She’s with a perfectly great guy – a good guy. A guy who pushed his trust issues aside and gave up so much for her. Piper and Dax have phenomenal chemistry, despite how glaringly obvious it is that Dax deserves so much better. Instead of being content, Piper isn’t completely upfront with him and is still mulling over whether she should hit on her stepbrother or not. Instead of giving Dax what he deserves, she is constantly wavering back and forth between him and Scott. For fuck’s sake, her mind conjures the most fucked up of thoughts.
So did I want the mind-blowing sex that could turn into a deep emotional connection down the line? Or did I want the deep friendship that may or may not come with a bonus side of amazing sex?
I mean, 85% of the novel is seriously about how she and Dax work well together and make a good couple. However, once Scott confesses his love to this scatterbrained bitch, Piper flees and decides to send a goddamned text message to address the issue, telling her friend that she “doesn’t know” what she feels or what she wants. Which is clearly absolute bullshit because she’s just playing with all the guys’ emotions.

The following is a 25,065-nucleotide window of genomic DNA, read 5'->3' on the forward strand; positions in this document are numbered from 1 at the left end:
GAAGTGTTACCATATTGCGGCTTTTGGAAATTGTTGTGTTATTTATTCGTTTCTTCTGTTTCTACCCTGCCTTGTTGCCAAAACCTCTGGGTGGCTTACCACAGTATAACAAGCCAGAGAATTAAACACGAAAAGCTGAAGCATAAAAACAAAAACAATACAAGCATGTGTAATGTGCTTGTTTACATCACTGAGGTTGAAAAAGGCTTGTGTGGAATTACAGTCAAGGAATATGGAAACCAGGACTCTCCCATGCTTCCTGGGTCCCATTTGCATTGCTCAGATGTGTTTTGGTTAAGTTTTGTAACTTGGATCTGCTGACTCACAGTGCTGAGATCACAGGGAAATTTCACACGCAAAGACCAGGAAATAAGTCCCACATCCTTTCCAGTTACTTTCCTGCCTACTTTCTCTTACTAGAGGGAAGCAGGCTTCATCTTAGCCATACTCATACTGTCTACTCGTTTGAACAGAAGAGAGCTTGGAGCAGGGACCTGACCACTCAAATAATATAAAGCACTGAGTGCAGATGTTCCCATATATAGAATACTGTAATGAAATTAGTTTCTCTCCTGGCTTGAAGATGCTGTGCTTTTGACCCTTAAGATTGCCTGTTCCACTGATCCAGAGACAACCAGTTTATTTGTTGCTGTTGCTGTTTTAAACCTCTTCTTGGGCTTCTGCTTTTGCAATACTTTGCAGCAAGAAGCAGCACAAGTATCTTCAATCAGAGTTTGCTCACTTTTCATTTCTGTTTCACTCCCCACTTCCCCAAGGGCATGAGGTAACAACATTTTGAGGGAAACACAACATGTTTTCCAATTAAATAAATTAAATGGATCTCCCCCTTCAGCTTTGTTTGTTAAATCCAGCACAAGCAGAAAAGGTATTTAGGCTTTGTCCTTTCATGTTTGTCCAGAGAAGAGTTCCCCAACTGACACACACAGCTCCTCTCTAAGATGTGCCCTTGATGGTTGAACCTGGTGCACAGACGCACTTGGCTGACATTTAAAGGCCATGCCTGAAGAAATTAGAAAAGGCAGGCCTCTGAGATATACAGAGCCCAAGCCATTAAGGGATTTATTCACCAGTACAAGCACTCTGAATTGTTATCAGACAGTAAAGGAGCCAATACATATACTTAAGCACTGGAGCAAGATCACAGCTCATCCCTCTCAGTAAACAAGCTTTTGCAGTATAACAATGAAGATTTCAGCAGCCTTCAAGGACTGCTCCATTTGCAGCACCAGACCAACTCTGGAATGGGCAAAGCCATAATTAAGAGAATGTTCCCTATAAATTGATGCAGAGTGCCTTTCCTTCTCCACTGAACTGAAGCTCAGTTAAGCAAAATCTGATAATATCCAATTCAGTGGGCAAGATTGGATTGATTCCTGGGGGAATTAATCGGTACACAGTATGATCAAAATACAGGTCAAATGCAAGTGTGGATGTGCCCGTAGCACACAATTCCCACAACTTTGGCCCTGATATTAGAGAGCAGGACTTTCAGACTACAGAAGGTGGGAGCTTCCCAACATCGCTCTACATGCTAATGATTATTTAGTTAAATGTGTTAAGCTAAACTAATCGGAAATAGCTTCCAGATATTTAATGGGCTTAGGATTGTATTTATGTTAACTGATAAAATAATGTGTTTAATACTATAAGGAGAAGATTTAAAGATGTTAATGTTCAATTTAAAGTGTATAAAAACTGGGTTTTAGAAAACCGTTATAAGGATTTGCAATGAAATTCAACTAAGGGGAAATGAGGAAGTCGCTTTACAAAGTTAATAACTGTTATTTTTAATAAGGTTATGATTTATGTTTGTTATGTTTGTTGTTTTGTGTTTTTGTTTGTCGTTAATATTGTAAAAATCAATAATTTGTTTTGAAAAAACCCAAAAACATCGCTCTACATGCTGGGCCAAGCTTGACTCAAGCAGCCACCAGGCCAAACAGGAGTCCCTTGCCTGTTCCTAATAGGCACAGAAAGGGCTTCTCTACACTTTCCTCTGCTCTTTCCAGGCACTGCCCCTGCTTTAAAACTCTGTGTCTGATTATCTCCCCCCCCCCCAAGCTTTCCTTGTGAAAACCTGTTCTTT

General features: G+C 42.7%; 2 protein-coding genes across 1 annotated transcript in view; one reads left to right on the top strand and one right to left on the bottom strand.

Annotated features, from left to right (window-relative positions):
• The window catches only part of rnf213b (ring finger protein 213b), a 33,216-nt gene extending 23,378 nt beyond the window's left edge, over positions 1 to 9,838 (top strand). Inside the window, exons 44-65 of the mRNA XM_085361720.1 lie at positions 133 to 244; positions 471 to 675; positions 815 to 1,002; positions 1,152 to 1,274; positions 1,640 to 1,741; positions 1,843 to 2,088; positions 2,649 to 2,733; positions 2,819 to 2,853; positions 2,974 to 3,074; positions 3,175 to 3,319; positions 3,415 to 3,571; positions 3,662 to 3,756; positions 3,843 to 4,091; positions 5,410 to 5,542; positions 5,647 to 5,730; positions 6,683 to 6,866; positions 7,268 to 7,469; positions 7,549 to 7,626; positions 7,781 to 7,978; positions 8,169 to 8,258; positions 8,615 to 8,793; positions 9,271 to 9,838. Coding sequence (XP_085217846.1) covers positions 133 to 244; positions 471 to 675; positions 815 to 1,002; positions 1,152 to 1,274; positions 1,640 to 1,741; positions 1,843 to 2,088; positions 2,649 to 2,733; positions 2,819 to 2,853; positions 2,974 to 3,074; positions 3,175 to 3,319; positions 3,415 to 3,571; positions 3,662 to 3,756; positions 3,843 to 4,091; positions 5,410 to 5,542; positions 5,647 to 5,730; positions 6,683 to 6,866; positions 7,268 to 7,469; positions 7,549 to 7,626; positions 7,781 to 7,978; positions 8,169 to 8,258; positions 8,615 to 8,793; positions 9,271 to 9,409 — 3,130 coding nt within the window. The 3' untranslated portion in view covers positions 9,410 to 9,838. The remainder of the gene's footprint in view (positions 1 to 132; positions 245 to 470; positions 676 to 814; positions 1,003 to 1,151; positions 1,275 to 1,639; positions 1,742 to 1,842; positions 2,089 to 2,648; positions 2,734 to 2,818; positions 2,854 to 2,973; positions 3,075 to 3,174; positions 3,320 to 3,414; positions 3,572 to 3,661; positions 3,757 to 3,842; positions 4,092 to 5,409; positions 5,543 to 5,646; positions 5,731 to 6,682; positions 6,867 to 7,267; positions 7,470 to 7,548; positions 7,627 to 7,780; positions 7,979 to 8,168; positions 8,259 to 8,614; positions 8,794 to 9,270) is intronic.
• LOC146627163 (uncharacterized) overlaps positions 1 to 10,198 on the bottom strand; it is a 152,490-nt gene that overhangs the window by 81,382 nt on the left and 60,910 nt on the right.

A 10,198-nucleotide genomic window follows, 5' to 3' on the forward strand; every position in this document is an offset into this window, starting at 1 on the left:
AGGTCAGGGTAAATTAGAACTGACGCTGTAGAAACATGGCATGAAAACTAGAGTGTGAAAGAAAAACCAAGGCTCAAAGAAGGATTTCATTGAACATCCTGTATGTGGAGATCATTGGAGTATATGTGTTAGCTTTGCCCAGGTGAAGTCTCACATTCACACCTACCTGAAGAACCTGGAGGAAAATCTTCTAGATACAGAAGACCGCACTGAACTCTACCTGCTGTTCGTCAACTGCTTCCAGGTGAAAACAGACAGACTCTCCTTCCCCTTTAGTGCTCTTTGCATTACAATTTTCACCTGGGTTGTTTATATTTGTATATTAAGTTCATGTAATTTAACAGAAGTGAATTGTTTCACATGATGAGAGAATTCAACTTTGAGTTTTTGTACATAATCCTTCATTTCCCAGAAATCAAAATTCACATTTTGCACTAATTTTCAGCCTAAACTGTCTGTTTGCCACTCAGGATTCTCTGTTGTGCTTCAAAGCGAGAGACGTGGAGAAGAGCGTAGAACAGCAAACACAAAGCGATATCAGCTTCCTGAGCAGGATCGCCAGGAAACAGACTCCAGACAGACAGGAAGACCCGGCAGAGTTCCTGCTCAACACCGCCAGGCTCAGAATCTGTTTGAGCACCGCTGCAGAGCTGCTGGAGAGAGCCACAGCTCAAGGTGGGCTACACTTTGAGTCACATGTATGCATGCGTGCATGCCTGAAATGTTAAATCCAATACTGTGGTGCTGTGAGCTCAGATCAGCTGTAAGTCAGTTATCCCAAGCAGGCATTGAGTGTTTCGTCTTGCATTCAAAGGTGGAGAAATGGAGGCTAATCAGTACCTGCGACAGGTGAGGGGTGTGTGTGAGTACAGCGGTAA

I mean, at this point, when I think of Dax, I’m just like:
But for some godforsaken reason, Piper falls under a hypnosis spell and proclaims that she is in love with Scott. Supposedly, this means that she is subconsciously head over heels for her best friend. I shit you not. This, in turn, ultimately leads to her decision: Piper has to break up with Dax because of what she said while she was hypnotized.